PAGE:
• He says that in America, religious phrases are used to promote national identity.

EXAMPLES:

In America:

  • Coins are inscribed with 'God Bless America'.
  • American flag cannot be 'desecrated'. (Its sacredness cannot be disrespected).

In UK:

  • Remembrance Sunday for end of WW1.
  • Queen's Golden Jubilee & Princess Diana's Funeral.
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Marxism: Overview

MARXISTS SEE:

  • Religion is an illusion, easing the pain produced by exploitation and oppression.

 

  • Religion is seen as a myth that justifies and legitimates the subordination of lower classes and domination and privilege of the ruling class.

 

  • Hence, religion distorts reality and reinforces false class-consciousness.

 

"Religion is seen as a tool of social control used by the ruling class to keep the masses in their place, and to legitimise ruling class domination".

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Marxism: Engels & Althusser

RELIGION AND THE OPIUM OF THE PEOPLE

Religion is seen as a drug to dull pain and does not solve problems but makes life more bearable, not bringing true happiness.

RELIGION AND SOCIAL CONTROL

Is seen as a 'mechanism of social control'.

ENGELS:

Recognised that in order for the ruling class to maintain the 'status quo' and people need to be kept ordered through religion.

ALTHUSSER:

Religion is an example of 'ideological apparatus' where the working class are brainwashed into social class inequalities.

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Marxism: Strengths And Limitations

STRENGTHS:

  • Caste system in India is justified by Hindu religious beliefs.
  • Egyptian Pharaohs combine God & King in one person
  • Slave owners In Southern America approved conversion of slaves, believing they would have a more controlling influence.

LIMITATIONS:

  • Emphasises too much on exploitation
  • Religion does not always support ruling class (homosexuality. abortion)
  • Not everyone is religious

RELIGION AND COMMUNISM: MARX:

Religion will disappear in a communist society as distortion of reality is not needed.

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Neo Marxist: Gramsci

GRAMSCI:

Argues in order to control society, one will need to persuade the masses that the existing system is good and fair for everyone.


GRAMSCI called this HEGEMONY:

The ideological control that the ruling class elite have over the masses.


LIBERATION THEOLOGY:

Religious justification for the liberation of oppressed people. Often seen as the duty of the poor to take control of their situation and accept the responsibility for ending their poverty.

  

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Feminism: Overview

FEMINISTS:

  • See religion as a product of patriarchy, rather than capitalism.
  • Religion is seen to serve the interest of men and although women are seen to have made great advances in many areas of social life, this remains limited in religion.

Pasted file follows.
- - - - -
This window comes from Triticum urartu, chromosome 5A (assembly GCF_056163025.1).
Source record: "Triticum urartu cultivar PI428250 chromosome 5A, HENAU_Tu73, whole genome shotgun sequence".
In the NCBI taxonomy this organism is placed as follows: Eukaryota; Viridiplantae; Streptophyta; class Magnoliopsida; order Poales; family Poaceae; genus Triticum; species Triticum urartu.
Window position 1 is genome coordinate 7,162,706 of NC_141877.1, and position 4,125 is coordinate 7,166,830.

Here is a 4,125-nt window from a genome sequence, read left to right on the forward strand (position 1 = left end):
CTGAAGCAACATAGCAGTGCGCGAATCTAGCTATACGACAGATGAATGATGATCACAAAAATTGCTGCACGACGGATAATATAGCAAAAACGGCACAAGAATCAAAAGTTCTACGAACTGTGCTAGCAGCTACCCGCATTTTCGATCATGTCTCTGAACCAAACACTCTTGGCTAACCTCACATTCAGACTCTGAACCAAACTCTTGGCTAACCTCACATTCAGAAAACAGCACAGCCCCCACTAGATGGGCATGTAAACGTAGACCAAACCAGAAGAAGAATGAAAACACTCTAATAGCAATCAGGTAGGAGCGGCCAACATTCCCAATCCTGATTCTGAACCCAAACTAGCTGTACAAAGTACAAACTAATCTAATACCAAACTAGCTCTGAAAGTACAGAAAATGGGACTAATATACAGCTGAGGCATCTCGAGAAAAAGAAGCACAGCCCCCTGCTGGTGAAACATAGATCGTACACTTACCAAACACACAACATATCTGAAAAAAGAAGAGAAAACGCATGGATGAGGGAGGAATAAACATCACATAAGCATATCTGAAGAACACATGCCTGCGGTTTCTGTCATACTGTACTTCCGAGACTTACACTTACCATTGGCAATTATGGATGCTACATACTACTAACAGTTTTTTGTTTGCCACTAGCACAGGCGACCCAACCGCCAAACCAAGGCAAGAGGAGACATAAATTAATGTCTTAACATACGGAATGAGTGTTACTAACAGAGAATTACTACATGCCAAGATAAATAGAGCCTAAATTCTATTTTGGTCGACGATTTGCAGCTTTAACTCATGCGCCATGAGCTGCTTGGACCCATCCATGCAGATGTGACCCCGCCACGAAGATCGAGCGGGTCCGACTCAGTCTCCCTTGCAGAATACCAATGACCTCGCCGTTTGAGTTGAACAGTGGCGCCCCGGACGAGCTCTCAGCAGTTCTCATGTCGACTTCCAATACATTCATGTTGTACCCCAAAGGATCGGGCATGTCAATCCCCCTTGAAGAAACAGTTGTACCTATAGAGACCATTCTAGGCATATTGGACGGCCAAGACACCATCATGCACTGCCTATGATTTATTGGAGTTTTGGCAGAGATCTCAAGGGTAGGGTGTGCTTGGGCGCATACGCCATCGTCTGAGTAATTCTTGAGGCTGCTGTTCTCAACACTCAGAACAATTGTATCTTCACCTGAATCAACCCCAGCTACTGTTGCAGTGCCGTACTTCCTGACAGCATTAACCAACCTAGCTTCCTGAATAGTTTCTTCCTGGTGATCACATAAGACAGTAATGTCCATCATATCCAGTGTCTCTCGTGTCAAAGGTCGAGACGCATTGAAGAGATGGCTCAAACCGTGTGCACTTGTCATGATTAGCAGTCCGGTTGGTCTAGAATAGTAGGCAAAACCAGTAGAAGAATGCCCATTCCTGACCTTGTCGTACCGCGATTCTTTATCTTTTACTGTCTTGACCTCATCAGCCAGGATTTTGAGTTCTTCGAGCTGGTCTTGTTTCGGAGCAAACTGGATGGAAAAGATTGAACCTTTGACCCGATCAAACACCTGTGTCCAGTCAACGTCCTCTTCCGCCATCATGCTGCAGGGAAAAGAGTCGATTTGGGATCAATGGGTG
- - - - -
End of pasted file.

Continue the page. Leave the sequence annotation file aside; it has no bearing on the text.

• Interested in how women are subservient within most religions and how religion can be used to promote patriarchal power.

 

"Religion is seen as being infused with patriarchal ideology- theuniversal system of male domination over women".

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Feminism: Holm, Simone de Beauvoir, Nawal El Saada

HOLM:

Argued that in 'classical teachings', there is a stressed equality between genders, but in practice, women are far from equal. This is due to Periods & Childbirth.

EXAMPLES: Orthodox Judaism: Only men can take part in ceremonies and Hinduism: Only men can become Brahmanic priests.

SIMONE DE BEAUVOIR:

Religion is seen to give women the false belief that they will be compensated for their suffering. Women socialise children into religion and introduce children to religious beliefs.

NAWAL EL SAADAWI:

Argues that oppression of women is caused by men and used at their advantage and men are seen to misinterpret religious beliefs.

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Feminism: Women & Signs Of Hope & Social Action: W

Women & Signs Of Hope: 

  • BADAWI: Emphasises the positive aspects of Islam (e.g. women keeping maiden name after marriage).
  • WRIGHT: In Judaism, women can become Rabbis.
  • WATSON: the veil for Muslim women is beneficial

AO2: Can be argued that the meaning of religion needs to be carefully interpreted as the way in which religion is seen by its believers needs to be accounted for.

WEBER:

Religion is used to explain why some have wealth, status and power - a religious explanation of social inequality. (theodicy of privilege or non-privilege).


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Alternative Sociological Perspectives, Phenomenolo

STARK AND BAINBRIDGE:

  • Believe everyone has human desires, but only some can achieve these desires.
  • They see religion as a way to help them live and think they will be compensated with a reward in the afterlife.
  • If religions compromised their belief in the supernatural, people will turn to different religious organisations e.g. sects and cults.